“We recorded the album in L.A. and when we were getting ready to leave, my manager rang and asked, ‘Are you taking that guitar?’ I was like, ‘No, I’m not taking it. We won’t use it.’ And he said, ‘No, you should take it because you never know. It’s the first expensive guitar you’ve ever owned. Take it.’ Funnily enough, we ended up using that guitar on quite a lot of the album—and just for one specific sound. It has a really great out-of-phase sound. It’s got these two humbuckers in it, but the out-of-phase position has both coils split, so you get like a single-coil out-of-phase on it. That’s what got used for the main chord part on ‘Love Me’, for the solo in ‘Love Me’, and for the rhythm guitar part in ‘She’s American’. The reason it took us by surprise is that this album has a specific sound that we had in our heads, which is this ’80s active Strat sound—like you hear on a Madonna record. That Music Man had that kind of vibe, but a really well-balanced even sound to it. I would never have picked that guitar up and chosen it to do that, so it was a bit of a stroke of luck that we had it with us.”


For the band’s more fuzz heavy material, including ‘Sex’ and the shoegaze-y ‘Lostmyhead’, Matty Healy plays what looks to be a vintage sunburst Gibson Les Paul Jr., with the specs of the instrument appearing similar to that of a late ’50s/early ’60s model.


Hann’s pristine vintage white Jaguar, ranging back to the instrument’s first year of production in 1962, is used by the guitarist for a bunch of material from the band’s first album, including ‘Robbers,’ ‘Heart Out’ and ‘M.O.N.E.Y’, which was famously sampled on US rapper Travis Scott’s breakthrough hit ‘Don’t Play’.


For an NPR Tiny Desk Concert promoting the band’s first album in 2013, Matty Healy played an Epiphone Masterbilt DR-500MCE acoustic guitar on ‘Sex’ and ‘Chocolate’ – although, judging by the amount of acoustic videos online, it looks like he owns plenty of nice acoustics, including some pretty expensive looking 1960’s Gibsons.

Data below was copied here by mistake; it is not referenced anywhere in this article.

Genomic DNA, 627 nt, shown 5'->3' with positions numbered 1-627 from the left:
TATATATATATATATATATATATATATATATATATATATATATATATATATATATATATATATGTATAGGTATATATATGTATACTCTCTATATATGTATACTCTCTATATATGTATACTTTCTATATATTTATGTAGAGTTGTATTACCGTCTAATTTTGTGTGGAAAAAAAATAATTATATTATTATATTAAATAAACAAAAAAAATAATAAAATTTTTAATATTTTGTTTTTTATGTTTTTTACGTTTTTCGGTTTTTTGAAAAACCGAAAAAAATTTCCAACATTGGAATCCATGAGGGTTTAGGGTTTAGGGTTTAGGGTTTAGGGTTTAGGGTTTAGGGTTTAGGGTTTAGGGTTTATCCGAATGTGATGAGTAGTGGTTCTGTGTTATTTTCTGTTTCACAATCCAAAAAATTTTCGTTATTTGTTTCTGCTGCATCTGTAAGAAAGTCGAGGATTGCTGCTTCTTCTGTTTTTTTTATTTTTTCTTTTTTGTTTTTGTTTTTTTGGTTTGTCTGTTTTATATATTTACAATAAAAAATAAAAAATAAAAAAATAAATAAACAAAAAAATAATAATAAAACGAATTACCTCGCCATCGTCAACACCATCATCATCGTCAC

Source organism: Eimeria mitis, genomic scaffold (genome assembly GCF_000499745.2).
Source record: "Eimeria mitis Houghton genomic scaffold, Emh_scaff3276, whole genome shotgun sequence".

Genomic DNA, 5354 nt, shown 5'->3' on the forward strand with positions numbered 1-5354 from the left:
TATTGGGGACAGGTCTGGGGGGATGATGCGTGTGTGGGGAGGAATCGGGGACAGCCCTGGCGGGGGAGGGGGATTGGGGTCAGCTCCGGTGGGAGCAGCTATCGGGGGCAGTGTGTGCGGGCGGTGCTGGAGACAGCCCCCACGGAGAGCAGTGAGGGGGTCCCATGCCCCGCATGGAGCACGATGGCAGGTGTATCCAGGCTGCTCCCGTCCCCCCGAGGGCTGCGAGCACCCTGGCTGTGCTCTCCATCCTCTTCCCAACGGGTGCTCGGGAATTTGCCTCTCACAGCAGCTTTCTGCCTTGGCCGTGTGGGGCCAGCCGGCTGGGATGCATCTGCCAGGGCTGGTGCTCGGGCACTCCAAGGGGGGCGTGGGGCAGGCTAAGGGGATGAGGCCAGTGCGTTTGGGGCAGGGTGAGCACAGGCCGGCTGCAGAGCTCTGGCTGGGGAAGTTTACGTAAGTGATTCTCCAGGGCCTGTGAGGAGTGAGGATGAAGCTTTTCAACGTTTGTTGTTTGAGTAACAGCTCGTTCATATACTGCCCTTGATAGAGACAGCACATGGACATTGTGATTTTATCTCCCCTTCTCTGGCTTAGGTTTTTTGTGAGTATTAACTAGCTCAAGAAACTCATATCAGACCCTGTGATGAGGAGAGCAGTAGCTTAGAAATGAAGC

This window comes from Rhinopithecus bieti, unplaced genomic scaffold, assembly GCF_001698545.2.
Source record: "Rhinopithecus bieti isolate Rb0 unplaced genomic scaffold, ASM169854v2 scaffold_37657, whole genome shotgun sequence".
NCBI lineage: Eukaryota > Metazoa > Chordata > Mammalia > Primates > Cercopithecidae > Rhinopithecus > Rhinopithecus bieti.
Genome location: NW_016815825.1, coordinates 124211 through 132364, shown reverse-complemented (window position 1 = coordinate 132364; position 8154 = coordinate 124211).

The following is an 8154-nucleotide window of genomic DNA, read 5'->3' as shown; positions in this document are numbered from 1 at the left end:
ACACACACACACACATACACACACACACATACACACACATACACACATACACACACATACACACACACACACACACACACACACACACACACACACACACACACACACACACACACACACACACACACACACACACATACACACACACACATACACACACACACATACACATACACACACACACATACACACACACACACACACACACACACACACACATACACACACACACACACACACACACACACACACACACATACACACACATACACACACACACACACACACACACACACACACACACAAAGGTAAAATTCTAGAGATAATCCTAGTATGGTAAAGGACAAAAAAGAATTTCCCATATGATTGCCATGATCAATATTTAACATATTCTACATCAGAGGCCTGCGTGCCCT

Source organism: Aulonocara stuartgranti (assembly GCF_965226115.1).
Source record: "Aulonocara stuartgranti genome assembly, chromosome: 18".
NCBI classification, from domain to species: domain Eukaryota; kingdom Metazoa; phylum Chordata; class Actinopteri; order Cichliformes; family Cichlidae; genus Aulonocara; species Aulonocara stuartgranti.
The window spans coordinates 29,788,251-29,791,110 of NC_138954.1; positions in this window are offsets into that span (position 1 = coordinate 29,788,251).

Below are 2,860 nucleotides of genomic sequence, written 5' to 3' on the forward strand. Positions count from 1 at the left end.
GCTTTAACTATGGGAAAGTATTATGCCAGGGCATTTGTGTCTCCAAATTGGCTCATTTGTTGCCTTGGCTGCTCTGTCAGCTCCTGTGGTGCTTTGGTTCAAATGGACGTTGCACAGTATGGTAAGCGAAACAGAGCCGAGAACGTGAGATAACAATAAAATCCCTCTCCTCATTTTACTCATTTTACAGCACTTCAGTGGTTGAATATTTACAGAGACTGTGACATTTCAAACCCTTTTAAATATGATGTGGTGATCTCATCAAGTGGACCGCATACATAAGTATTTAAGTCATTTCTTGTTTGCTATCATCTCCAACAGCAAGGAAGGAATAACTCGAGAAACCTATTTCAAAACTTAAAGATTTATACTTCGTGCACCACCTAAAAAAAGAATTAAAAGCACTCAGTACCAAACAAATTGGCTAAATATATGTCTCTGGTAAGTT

Similarly, for acoustic sessions, Hann accompanies Healy on an electric Fano JL6, featuring similar specs to his JM6 guitars but in a Fender Starcaster inspired package.


The 1975 are renowned for their spanky, slinky clean tones, and are known for making the most out of all the best gear on the market, using a mix of heavy tube amps, solid-state combos and D.I.’d guitars live and in the studio.

Around the touring and recording of The 1975’s debut album, Matty Healy tended to favour bright, British-voiced 30 watt valve combos, rotating between an Orange AD30, Vox AC30 and Blackstar Artisian 30 between live shows.

However, Matty Healy has also taken to playing through a solid state Roland JC-120, describing his affection for the revered amp in an Instagram post stating, “I love this amp it’s valveless but it has the richest chorus you can find.”

On the other Hann (get it?), Hann has long been an endorsee of Hiwatt ampification, with his typical live rig consisting of two Hiwatt 50w Custom 2×12 Combos – although it’s not uncommon to see him rocking two Hiwatt T40’s or Fender Devilles or Vibroluxes as well.

In a 2016 Premier Guitar interview, Hann also detailed his use of a Fender Silverface Twin Reverb and a Roland JC-120 in the studio, stating the amps were “sort of a go-to. If we were in the studio and needed a clean sound for a part, that’s where we’d start and then we’d go from there.”


While both Healy and Hann’s effects setups tend to fluctuate depending on which songs are in their set, it seems both guitarists tend to operate onstage floor controllers, with their pedals being stored side of stage to fulfil their devout aesthetic the band is known for.


Matty Healy Pedalboard

In this image, we can see Healy operates two seperate EHX Holy Grail Nano Reverb pedals, a BOSS DD-3 Delay, a BOSS CS-3 Compression Sustainer, and a RimRock Mythical Overdrive, with the above rack unit appearing to act as a line switcher for juggling effects combinations mid-set.

As lead guitarist, Hann’s guitar playing is usually characterised by his intuitive lead lines and use of effects pedals, and his live board perfectly reflects this. Controlled by a RJM Mastermind MIDI controller, Hann’s typical signal path consists of a Keeley Compressor, an Electro-Harmonix Micro Synth, a Klon overdrive, Analog Man King of Tone, ZVEX Fuzz Factory, two Electro-Harmonix HOGs, a Wampler Plextortion, a Boss CE-1, a Strymon Mobius, a Strymon TimeLine, a Strymon BigSky and an DigiTech Whammy, which can be heard being put to good use in the guitar solo for ‘The Sound’.